Interview with Mary Greenwood, J.D., LL.M.

Mary's books How to Interview Like a Pro: Forty-Three Rules for Getting Your Next Job
Mary Greenwood, J.D., LL.M.
iUniverse (2010)
ISBN 9781450270892
Reviewed by Vicki Landes for Reader Views (12/10)

Today, Tyler R. Tichelaar is pleased to interview Mary Greenwood, who is here to talk about her new book "How to Interview Like a Pro: 43 Rules for Getting the Job You Want."

Mary Greenwood is an attorney, mediator, and author of the award-winning books, "How to Negotiate like a Pro: 41 Rules for Resolving Disputes," which has won six book awards and "How to Mediate Like a Pro: 42 Rules for Mediating Disputes," which has won twelve book awards. She has a BA and MA in English, a Law Degree, and an LL.M. in Labor Law. Greenwood lives in Orlando, Florida. Her newest book, "How to Interview Like a Pro: 43 Rules for Getting the Job You Want" has been designated Editor's Choice and Rising Star by iUniverse.

Tyler: Welcome, Mary. I'm excited to talk to you today. I know with the downturn in the economy a lot of people have been trying to find new employment and getting an interview is difficult enough. So to start out, Mary, why is this book a must if you are looking for a job?

Mary: What is unique about my book, "How to Interview Like a Pro," is that it is based on my own experience as an applicant as well as my experience as a human resources director, attorney, and headhunter interviewer. At last count, I have had over twenty-five different jobs and I use personal anecdotes from these interviews to illustrate many of my rules.

Tyler: I understand the book has 43 Rules. Can you tell us a little about how it is organized and give us one or two examples of such rules?

Mary: The chapters are chronological. The first three chapters are how to get started and prepare for the interview. The fourth and fifth chapters give model answers for typical questions and show which questions are illegal to ask. The sixth and seventh chapters explain what to do after the interview and after a job offer is made. The first rule is "Getting a job is a full-time job." If you already have a job, then you have two full-time jobs. My favorite rule is Rule 37. "Get the employer to make the first offer, but never accept the employer's first offer." You don't want to leave any money on the table and as good as the offer may be, you generally want to sleep on it and discuss with your family before making a decision. Then you can ask for more money, which will either be accepted or you may get a counter offer.

Tyler: Mary, I would think that perhaps the most difficult part is actually getting the interview. Do you cover the pre-interview process at all, such as resumes and applicant letters?

Mary: It is very important that your resume look professional and have no typos. In addition, I believe a cover letter is more important than a resume since you can take the individual requirements of the job description and point out why you are the best candidate in your cover letter. As noted above, finding a job is a full-time job. That means that one must put in at least eight hours. Get up early, get dressed, and get going. Make luncheon dates with people who can help you. Of course, you will be sending out resumes on your computer, but you must also get out and about. Make a list of all your contacts and see who they know and what they know about upcoming positions. Many jobs are not even posted, so if you can find out about one, you may have a chance to get it.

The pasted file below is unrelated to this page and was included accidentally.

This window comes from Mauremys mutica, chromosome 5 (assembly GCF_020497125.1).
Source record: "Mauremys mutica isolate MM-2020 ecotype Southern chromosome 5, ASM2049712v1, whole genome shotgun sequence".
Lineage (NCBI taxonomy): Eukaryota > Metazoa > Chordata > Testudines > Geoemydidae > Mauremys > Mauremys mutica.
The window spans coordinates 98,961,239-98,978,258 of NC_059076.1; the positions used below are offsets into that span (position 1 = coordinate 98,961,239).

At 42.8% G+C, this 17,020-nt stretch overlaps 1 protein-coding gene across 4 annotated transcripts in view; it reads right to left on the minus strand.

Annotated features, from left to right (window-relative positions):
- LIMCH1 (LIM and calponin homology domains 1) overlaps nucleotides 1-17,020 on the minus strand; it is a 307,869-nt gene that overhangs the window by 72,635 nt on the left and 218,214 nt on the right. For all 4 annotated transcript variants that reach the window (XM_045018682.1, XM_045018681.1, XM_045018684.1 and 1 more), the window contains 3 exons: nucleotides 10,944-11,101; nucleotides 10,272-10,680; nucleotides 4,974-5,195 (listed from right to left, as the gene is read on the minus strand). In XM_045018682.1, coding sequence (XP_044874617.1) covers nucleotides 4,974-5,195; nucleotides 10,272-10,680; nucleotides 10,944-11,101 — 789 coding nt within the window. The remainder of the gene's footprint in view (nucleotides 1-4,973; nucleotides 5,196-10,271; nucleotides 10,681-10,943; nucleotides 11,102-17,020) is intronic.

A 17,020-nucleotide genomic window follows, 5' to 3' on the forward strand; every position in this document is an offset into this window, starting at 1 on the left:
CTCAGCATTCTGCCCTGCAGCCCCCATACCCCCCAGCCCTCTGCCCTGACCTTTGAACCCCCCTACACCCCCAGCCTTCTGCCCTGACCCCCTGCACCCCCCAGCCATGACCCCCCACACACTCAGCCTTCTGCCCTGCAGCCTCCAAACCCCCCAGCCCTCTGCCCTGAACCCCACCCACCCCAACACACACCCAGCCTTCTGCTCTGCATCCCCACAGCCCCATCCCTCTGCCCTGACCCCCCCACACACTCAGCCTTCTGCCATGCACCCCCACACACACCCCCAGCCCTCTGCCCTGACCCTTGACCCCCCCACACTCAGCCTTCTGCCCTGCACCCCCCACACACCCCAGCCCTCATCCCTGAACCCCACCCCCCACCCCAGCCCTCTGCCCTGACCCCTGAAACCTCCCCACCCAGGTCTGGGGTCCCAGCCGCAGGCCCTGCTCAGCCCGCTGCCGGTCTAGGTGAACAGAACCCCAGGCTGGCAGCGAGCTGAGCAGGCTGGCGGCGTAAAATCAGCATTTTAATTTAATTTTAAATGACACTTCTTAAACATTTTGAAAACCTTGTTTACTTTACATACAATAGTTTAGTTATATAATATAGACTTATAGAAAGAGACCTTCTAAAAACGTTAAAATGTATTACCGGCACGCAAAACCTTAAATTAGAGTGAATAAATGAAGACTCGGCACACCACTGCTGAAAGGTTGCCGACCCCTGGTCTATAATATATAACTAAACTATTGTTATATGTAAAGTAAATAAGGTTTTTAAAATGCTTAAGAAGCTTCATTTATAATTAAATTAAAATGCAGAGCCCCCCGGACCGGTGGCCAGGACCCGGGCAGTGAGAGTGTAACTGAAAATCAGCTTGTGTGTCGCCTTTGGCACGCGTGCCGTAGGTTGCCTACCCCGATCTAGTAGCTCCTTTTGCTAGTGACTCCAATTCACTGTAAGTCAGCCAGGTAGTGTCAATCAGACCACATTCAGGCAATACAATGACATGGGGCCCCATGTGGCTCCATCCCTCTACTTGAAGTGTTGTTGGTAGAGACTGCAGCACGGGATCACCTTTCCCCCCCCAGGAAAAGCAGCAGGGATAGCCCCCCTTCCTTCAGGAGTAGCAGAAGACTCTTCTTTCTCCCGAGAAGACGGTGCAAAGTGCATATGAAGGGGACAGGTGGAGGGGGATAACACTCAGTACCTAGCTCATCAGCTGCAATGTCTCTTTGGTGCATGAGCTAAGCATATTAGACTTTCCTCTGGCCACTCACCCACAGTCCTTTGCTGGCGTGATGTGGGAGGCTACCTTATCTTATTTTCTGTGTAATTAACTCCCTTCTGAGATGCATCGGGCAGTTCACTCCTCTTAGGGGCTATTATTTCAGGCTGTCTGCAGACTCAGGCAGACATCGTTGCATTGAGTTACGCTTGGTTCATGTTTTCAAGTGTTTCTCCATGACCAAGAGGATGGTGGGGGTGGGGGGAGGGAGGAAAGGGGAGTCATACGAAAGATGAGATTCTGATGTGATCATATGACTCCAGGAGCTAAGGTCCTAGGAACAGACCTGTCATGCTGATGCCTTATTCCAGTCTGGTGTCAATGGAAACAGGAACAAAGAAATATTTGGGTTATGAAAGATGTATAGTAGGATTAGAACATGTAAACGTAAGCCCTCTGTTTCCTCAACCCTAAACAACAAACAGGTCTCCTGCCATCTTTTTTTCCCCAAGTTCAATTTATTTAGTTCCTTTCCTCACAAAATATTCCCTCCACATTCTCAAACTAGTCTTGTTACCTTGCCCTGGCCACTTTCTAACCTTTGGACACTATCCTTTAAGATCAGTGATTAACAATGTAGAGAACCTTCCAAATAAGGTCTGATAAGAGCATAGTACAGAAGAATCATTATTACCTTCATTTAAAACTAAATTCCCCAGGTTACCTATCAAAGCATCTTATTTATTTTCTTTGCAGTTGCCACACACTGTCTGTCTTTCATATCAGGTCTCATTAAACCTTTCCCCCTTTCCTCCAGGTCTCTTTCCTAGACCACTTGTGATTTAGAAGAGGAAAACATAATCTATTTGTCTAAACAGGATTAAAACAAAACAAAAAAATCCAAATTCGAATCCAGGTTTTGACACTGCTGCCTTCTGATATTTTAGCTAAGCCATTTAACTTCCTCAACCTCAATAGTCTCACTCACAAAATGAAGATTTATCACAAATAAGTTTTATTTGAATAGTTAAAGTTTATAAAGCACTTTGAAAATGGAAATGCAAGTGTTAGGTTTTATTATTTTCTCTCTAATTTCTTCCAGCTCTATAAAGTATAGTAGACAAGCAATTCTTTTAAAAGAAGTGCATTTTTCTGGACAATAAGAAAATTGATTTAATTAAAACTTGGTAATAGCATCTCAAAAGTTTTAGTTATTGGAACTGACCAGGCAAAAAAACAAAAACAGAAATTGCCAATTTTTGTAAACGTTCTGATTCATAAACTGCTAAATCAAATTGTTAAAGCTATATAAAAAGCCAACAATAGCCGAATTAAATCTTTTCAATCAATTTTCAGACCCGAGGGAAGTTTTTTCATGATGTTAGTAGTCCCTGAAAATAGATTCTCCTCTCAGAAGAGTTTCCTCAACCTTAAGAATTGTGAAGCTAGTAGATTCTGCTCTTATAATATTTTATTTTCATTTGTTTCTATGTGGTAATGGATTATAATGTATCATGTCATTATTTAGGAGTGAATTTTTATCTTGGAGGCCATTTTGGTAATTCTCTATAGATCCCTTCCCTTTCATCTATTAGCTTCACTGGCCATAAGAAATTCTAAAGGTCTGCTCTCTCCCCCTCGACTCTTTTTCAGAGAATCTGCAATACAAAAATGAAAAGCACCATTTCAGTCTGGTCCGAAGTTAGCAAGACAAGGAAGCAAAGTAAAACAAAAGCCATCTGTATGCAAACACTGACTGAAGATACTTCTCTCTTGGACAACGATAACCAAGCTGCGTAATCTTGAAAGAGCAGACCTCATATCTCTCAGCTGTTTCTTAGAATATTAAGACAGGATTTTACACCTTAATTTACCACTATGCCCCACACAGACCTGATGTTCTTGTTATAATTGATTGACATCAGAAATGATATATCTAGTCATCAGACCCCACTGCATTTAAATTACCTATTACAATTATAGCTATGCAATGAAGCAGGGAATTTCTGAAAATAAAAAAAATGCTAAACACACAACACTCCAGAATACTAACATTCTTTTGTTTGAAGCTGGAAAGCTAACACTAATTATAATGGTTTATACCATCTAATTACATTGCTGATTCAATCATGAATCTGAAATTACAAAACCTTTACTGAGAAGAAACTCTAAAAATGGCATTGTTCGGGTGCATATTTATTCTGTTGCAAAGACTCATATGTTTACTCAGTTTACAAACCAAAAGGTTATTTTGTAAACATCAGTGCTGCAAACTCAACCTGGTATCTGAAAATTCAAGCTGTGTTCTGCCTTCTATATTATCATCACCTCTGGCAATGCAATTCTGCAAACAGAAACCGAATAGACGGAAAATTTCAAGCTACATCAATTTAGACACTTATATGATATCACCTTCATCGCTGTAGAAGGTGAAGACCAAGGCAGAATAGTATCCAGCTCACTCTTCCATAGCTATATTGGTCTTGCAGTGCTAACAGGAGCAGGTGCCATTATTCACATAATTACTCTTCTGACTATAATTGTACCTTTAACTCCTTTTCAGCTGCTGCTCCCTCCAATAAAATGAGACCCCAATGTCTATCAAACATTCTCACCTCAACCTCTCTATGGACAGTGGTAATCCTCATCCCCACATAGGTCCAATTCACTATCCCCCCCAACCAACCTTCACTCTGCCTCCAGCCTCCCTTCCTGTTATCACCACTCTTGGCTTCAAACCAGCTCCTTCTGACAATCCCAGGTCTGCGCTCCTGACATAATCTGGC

Tyler: I understand you've been a longtime human resources director. Will you tell us a little about your role in human resources, which I assume included interviewing potential candidates, or deciding who would be interviewed based on resumes?

Mary: Yes, I have conducted many interviews and looked at many resumes. The biggest turnoff is seeing grammatical or spelling errors in the cover letter or the resume itself. It is true that one makes a snap judgment about a resume in a few seconds. The resume and letter should stand out, but not be too quirky. I have found it amazing what people wear when they pick up an application. I have seen short shorts and bedroom slippers. Do the applicants not know that it is the same people giving out the applications that may do the interviewing? The one thing applicants should know is that the whole process is the interview, not just the formal "interview" with questions.

Tyler: Mary, how common is it today that machines actually scan resumes for keywords to narrow down the number of applicants and do you have any suggestions for that type of situation? How can you know what the keywords are, or are there ways to make an impression so your resume is looked at without being scanned?

Mary: If you are applying to a major corporation, chances are the computer will be making the first cut. The computer is checking for keywords as you mention.  It is important that your resume and cover letter include all the keywords that are in the job announcement or listing. It may seem simplistic to echo the same language as the job posting, but that can help you get by the first cut.

Tyler: Mary, how does your law degree tie in with human resources and your interest in interviewing strategies?